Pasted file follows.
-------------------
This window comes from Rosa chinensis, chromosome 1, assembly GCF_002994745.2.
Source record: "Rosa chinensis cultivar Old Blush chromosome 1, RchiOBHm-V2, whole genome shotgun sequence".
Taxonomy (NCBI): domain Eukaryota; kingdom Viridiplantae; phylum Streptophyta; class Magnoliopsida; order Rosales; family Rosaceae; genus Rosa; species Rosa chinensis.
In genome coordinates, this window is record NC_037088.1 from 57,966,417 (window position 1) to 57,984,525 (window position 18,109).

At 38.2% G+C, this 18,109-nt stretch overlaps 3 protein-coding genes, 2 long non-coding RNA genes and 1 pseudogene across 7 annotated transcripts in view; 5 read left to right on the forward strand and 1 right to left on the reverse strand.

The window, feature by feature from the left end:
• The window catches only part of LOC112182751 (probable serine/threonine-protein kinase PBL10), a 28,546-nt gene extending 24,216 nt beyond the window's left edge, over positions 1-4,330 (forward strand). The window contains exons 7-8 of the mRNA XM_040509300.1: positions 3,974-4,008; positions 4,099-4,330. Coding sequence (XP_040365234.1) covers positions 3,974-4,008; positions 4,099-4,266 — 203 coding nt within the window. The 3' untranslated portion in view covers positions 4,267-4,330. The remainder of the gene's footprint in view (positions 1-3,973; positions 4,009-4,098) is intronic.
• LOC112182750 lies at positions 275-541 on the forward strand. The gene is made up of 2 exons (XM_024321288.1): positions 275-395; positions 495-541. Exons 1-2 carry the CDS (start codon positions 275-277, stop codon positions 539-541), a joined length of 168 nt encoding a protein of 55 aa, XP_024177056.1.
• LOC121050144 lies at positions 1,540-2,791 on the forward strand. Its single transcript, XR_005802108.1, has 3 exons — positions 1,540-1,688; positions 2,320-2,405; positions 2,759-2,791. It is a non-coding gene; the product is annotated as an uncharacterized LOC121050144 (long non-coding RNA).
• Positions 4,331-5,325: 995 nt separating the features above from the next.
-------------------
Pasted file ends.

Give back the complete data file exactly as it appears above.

This window comes from Rosa chinensis, chromosome 1, assembly GCF_002994745.2.
Source record: "Rosa chinensis cultivar Old Blush chromosome 1, RchiOBHm-V2, whole genome shotgun sequence".
Taxonomy (NCBI): domain Eukaryota; kingdom Viridiplantae; phylum Streptophyta; class Magnoliopsida; order Rosales; family Rosaceae; genus Rosa; species Rosa chinensis.
In genome coordinates, this window is record NC_037088.1 from 57,966,417 (window position 1) to 57,984,525 (window position 18,109).

At 38.2% G+C, this 18,109-nt stretch overlaps 3 protein-coding genes, 2 long non-coding RNA genes and 1 pseudogene across 7 annotated transcripts in view; 5 read left to right on the forward strand and 1 right to left on the reverse strand.

The window, feature by feature from the left end:
• The window catches only part of LOC112182751 (probable serine/threonine-protein kinase PBL10), a 28,546-nt gene extending 24,216 nt beyond the window's left edge, over positions 1-4,330 (forward strand). The window contains exons 7-8 of the mRNA XM_040509300.1: positions 3,974-4,008; positions 4,099-4,330. Coding sequence (XP_040365234.1) covers positions 3,974-4,008; positions 4,099-4,266 — 203 coding nt within the window. The 3' untranslated portion in view covers positions 4,267-4,330. The remainder of the gene's footprint in view (positions 1-3,973; positions 4,009-4,098) is intronic.
• LOC112182750 lies at positions 275-541 on the forward strand. The gene is made up of 2 exons (XM_024321288.1): positions 275-395; positions 495-541. Exons 1-2 carry the CDS (start codon positions 275-277, stop codon positions 539-541), a joined length of 168 nt encoding a protein of 55 aa, XP_024177056.1.
• LOC121050144 lies at positions 1,540-2,791 on the forward strand. Its single transcript, XR_005802108.1, has 3 exons — positions 1,540-1,688; positions 2,320-2,405; positions 2,759-2,791. It is a non-coding gene; the product is annotated as an uncharacterized LOC121050144 (long non-coding RNA).
• Positions 4,331-5,325: 995 nt separating the features above from the next.